Last year Mifflintown, PA, contractor Mike Cleck took a chance. He quit his job as a paver operator to expand his weekend sealcoating business into a full-time paving operation. After a full season out on his own, Cleck says the change was successful.
“This year has gone very, very well. I don’t think it could have gone any better,” he says. “The crew worked together very well, the materials we worked with were high quality, the equipment worked out well, and the jobs we did turned out the way we wanted them to.
“The jobs we performed led us to new jobs. People saw our finished projects and saw our clean, professional looking equipment out on the jobsite, and we got a lot of jobs by word of mouth because of that.”
The venture was a financial accomplishment, too.
“I wasn’t really expecting a lot because it was my first year, but I did better than I had expected,” Cleck reports.
“I really like to pave”
Cleck got his first paving job in 1986, learning the industry from a Vietnam vet who was tough on Cleck but a great teacher. Since then, Cleck has worked as a laborer for other paving contractors. In 1994, Cleck started a weekend sealcoating business, working part-time sealcoating on the weekends and continuing full-time on a paving crew during the week.
A few years ago, changes at the paving company Cleck worked for prompted him to think about setting out on his own.
“I really like to pave,” Cleck says. “I like to sealcoat, too, but I’ve been paving for 18 years. Of all the jobs I’ve ever had, I like paving the best. Starting a paving company is something I’ve always wanted to do, but I didn’t always have the collateral and equity that a bank wanted. I was finally in the financial position to do it, and I decided that I would start a company on my own.”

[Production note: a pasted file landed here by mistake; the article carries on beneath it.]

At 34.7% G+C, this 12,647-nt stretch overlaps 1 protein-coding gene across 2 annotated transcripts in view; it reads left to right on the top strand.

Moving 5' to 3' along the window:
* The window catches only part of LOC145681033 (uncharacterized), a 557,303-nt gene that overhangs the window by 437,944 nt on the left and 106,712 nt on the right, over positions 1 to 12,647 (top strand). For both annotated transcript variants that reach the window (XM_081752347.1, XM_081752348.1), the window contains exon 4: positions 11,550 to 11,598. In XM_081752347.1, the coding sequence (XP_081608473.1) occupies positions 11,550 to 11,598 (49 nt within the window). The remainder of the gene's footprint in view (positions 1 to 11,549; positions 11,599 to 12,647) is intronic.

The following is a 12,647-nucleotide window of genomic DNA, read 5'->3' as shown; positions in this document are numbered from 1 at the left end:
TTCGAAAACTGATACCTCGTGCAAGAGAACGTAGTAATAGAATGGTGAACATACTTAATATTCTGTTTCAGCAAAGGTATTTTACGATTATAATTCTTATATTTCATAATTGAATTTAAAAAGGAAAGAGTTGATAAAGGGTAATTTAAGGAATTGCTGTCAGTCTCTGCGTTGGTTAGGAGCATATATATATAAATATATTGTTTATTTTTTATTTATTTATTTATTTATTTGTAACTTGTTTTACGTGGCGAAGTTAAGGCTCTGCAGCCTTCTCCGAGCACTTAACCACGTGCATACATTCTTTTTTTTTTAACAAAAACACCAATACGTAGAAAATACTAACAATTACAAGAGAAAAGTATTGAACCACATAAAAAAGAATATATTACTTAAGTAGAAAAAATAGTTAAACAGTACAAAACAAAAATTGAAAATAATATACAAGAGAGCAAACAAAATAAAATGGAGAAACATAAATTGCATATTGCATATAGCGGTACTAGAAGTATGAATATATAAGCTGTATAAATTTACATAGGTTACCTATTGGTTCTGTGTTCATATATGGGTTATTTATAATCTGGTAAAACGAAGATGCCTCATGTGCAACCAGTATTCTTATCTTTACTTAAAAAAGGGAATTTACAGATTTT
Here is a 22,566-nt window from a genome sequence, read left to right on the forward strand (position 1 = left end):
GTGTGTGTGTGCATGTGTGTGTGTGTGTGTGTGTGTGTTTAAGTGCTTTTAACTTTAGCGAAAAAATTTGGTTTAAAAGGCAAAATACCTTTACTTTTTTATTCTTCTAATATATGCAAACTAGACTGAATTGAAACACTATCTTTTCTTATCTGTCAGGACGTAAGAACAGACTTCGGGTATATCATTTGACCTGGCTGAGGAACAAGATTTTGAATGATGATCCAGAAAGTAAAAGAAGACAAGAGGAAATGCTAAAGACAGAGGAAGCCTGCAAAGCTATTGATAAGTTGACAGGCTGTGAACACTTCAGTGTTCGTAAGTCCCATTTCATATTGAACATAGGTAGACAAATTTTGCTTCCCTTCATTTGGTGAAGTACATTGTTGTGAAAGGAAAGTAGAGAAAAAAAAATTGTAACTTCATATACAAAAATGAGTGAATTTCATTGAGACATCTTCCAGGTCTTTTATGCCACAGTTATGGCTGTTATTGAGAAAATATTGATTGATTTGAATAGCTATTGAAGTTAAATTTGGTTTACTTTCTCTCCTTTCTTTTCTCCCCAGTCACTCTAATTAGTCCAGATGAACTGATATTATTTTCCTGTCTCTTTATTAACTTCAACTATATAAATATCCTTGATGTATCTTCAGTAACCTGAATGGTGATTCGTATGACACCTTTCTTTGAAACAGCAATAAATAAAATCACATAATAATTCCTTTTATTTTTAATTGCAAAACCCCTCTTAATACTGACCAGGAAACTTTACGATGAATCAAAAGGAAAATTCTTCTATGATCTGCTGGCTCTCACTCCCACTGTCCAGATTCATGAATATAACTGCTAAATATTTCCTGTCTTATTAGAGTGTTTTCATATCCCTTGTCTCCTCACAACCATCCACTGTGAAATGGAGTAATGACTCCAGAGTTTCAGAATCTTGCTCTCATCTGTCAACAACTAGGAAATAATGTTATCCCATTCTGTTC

When Cleck’s former co-workers found out he was starting up his own paving business, three of them asked Cleck if they could join the crew. Cleck was happy to bring on three experienced pavers he worked well with, but had one reservation.
“The people I hired weren’t just employees, they were my friends,” he says. “My biggest fear was whether I would have enough work for them.”
First season preparations
Before he laid his first mat as Mike Cleck Paving, Cleck had a lot of prep work. The first step was finding some equipment.
“Being around paving equipment and paving manufacturers for so many years, I had a good idea of what I wanted to buy and what I didn’t want to buy,” he says. “I couldn’t buy new pieces of equipment, but I knew I wanted a paver and a roller that were fairly new, because next to your employees, those are the two most important elements of a paving operation.”